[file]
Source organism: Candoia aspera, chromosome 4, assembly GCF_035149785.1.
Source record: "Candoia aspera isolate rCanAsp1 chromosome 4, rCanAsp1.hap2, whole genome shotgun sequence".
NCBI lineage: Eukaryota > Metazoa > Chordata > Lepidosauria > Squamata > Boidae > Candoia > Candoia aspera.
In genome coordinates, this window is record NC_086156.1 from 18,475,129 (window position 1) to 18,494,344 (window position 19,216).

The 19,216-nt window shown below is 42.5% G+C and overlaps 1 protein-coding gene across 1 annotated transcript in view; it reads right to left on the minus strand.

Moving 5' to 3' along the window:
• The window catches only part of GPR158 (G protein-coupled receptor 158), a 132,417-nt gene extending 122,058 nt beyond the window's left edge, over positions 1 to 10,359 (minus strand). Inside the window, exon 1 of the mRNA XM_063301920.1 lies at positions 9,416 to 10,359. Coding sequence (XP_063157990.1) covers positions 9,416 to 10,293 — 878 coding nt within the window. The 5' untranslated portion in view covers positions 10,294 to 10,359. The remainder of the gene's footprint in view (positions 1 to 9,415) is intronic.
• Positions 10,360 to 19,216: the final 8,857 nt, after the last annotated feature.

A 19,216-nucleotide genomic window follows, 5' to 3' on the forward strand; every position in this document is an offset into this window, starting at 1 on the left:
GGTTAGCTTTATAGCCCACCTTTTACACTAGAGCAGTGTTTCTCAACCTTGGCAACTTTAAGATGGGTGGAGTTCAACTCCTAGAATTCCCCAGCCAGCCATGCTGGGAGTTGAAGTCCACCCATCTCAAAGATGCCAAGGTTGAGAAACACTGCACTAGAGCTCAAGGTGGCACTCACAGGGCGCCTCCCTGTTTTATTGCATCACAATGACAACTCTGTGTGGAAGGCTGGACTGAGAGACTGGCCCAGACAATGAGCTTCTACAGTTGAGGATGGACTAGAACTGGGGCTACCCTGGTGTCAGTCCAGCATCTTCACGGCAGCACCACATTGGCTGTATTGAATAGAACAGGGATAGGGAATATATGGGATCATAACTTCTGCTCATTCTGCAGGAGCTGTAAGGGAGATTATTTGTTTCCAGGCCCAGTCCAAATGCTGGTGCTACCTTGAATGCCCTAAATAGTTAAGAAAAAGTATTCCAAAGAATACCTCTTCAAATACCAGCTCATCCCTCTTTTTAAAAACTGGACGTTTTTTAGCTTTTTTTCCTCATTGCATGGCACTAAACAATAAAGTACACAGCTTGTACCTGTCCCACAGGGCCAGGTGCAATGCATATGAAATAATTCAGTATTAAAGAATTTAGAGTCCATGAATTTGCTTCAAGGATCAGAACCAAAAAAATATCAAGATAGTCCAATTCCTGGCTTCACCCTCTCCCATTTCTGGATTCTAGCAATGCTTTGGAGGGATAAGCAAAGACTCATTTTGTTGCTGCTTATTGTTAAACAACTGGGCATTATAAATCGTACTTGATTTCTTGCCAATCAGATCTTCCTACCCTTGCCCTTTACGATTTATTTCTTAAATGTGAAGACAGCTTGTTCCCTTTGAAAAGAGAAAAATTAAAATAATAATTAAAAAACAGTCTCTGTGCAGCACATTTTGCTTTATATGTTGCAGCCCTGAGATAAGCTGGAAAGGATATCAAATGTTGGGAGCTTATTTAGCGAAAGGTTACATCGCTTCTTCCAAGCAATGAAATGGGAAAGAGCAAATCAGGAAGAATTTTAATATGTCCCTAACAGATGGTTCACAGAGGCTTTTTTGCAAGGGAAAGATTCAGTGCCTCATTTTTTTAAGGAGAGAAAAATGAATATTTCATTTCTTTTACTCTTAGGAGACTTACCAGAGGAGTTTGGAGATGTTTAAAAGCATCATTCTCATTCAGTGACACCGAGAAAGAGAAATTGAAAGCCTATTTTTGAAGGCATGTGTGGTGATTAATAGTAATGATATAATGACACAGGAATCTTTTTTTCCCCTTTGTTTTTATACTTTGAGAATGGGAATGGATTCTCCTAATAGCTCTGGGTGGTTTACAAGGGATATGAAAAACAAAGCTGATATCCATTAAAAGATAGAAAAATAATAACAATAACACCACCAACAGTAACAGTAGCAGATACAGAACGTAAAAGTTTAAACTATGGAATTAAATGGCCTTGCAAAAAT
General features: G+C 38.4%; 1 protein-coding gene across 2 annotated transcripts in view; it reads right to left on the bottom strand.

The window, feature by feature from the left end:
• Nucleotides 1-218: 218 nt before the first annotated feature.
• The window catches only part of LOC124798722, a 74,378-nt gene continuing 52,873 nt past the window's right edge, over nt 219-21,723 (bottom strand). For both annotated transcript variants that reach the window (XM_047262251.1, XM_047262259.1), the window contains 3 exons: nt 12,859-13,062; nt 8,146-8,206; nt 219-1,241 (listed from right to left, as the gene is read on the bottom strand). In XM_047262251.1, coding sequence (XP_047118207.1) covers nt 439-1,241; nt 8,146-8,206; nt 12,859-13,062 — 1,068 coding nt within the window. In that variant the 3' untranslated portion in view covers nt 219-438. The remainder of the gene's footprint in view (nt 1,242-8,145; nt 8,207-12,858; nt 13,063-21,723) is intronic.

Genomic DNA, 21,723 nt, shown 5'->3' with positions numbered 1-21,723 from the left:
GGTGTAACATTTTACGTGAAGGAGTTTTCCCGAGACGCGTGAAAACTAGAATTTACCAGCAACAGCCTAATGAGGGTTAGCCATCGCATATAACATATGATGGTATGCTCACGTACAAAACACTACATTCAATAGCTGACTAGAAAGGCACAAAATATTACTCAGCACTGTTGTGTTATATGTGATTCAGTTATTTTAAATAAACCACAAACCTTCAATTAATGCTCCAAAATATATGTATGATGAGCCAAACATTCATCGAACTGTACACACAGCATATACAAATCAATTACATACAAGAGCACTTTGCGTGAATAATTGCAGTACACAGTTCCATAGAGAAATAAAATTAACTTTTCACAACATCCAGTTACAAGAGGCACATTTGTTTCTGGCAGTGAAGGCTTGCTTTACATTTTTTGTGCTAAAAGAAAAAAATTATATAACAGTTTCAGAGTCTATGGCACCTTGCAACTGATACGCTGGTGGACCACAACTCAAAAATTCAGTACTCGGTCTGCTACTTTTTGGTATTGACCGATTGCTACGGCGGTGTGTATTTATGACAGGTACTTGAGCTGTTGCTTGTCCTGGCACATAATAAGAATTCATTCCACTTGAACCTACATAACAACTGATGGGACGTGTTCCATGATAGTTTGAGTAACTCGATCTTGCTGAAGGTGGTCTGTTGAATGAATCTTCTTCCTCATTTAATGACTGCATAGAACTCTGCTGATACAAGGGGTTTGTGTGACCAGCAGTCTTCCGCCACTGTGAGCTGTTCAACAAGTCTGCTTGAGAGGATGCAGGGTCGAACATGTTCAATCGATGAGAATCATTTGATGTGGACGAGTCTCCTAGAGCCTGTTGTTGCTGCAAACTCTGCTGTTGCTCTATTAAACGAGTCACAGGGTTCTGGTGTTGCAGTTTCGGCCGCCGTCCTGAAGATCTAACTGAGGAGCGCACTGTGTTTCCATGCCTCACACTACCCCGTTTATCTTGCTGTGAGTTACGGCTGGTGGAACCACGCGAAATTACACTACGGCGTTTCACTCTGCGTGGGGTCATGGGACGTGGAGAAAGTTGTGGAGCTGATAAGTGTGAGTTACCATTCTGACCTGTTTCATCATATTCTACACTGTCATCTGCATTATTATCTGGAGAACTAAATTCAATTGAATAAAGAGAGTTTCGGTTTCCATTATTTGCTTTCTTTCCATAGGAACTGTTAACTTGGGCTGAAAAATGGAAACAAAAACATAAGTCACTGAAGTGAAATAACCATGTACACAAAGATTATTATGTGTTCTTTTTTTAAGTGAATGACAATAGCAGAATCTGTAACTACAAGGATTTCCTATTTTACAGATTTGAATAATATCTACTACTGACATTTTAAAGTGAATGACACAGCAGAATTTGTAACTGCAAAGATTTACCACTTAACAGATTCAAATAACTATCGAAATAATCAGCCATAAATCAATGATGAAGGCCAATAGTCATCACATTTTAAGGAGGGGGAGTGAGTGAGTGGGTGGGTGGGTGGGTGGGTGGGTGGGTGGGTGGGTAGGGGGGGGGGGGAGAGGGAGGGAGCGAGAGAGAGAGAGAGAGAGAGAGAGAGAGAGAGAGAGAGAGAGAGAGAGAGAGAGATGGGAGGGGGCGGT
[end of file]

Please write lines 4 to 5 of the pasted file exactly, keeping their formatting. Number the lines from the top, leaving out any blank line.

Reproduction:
In genome coordinates, this window is record NC_086156.1 from 18,475,129 (window position 1) to 18,494,344 (window position 19,216).

The 19,216-nt window shown below is 42.5% G+C and overlaps 1 protein-coding gene across 1 annotated transcript in view; it reads right to left on the minus strand.